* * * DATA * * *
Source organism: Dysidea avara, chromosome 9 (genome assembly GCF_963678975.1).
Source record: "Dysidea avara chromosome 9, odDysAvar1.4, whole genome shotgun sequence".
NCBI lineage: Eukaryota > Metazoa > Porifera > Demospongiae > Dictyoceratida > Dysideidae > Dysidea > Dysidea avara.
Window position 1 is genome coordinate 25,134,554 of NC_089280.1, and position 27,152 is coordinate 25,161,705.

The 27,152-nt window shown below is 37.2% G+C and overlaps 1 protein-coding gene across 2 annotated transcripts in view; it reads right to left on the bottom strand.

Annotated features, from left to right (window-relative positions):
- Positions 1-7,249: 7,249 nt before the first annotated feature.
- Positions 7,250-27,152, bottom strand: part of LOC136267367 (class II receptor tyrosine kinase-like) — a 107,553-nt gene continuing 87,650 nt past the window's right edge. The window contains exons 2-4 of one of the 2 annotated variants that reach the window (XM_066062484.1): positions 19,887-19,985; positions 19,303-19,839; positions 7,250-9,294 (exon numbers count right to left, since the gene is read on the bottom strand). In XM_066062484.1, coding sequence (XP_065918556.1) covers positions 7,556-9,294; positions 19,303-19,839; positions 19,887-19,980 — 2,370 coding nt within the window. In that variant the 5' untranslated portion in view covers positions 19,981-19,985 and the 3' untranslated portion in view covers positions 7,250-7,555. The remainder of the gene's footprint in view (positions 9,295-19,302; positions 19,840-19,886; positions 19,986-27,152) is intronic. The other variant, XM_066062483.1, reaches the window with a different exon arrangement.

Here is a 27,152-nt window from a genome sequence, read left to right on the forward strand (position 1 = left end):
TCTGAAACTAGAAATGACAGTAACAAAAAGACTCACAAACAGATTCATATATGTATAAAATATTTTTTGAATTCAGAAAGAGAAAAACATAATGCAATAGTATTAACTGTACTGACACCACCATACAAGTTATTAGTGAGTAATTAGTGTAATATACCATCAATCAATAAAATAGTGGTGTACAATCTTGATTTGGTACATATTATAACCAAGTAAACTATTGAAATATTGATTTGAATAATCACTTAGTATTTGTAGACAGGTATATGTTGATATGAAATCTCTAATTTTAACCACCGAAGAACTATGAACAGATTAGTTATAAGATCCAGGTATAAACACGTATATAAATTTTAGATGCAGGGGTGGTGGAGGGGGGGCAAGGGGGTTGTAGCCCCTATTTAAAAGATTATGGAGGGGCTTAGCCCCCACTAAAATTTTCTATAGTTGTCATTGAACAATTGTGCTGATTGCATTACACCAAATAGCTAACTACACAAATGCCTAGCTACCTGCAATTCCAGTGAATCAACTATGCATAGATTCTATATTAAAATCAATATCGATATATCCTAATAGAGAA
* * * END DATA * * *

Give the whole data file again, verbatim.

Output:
Source organism: Dysidea avara, chromosome 9 (genome assembly GCF_963678975.1).
Source record: "Dysidea avara chromosome 9, odDysAvar1.4, whole genome shotgun sequence".
NCBI lineage: Eukaryota > Metazoa > Porifera > Demospongiae > Dictyoceratida > Dysideidae > Dysidea > Dysidea avara.
Window position 1 is genome coordinate 25,134,554 of NC_089280.1, and position 27,152 is coordinate 25,161,705.

The 27,152-nt window shown below is 37.2% G+C and overlaps 1 protein-coding gene across 2 annotated transcripts in view; it reads right to left on the bottom strand.

Annotated features, from left to right (window-relative positions):
- Positions 1-7,249: 7,249 nt before the first annotated feature.
- Positions 7,250-27,152, bottom strand: part of LOC136267367 (class II receptor tyrosine kinase-like) — a 107,553-nt gene continuing 87,650 nt past the window's right edge. The window contains exons 2-4 of one of the 2 annotated variants that reach the window (XM_066062484.1): positions 19,887-19,985; positions 19,303-19,839; positions 7,250-9,294 (exon numbers count right to left, since the gene is read on the bottom strand). In XM_066062484.1, coding sequence (XP_065918556.1) covers positions 7,556-9,294; positions 19,303-19,839; positions 19,887-19,980 — 2,370 coding nt within the window. In that variant the 5' untranslated portion in view covers positions 19,981-19,985 and the 3' untranslated portion in view covers positions 7,250-7,555. The remainder of the gene's footprint in view (positions 9,295-19,302; positions 19,840-19,886; positions 19,986-27,152) is intronic. The other variant, XM_066062483.1, reaches the window with a different exon arrangement.

Here is a 27,152-nt window from a genome sequence, read left to right on the forward strand (position 1 = left end):
TCTGAAACTAGAAATGACAGTAACAAAAAGACTCACAAACAGATTCATATATGTATAAAATATTTTTTGAATTCAGAAAGAGAAAAACATAATGCAATAGTATTAACTGTACTGACACCACCATACAAGTTATTAGTGAGTAATTAGTGTAATATACCATCAATCAATAAAATAGTGGTGTACAATCTTGATTTGGTACATATTATAACCAAGTAAACTATTGAAATATTGATTTGAATAATCACTTAGTATTTGTAGACAGGTATATGTTGATATGAAATCTCTAATTTTAACCACCGAAGAACTATGAACAGATTAGTTATAAGATCCAGGTATAAACACGTATATAAATTTTAGATGCAGGGGTGGTGGAGGGGGGGCAAGGGGGTTGTAGCCCCTATTTAAAAGATTATGGAGGGGCTTAGCCCCCACTAAAATTTTCTATAGTTGTCATTGAACAATTGTGCTGATTGCATTACACCAAATAGCTAACTACACAAATGCCTAGCTACCTGCAATTCCAGTGAATCAACTATGCATAGATTCTATATTAAAATCAATATCGATATATCCTAATAGAGAA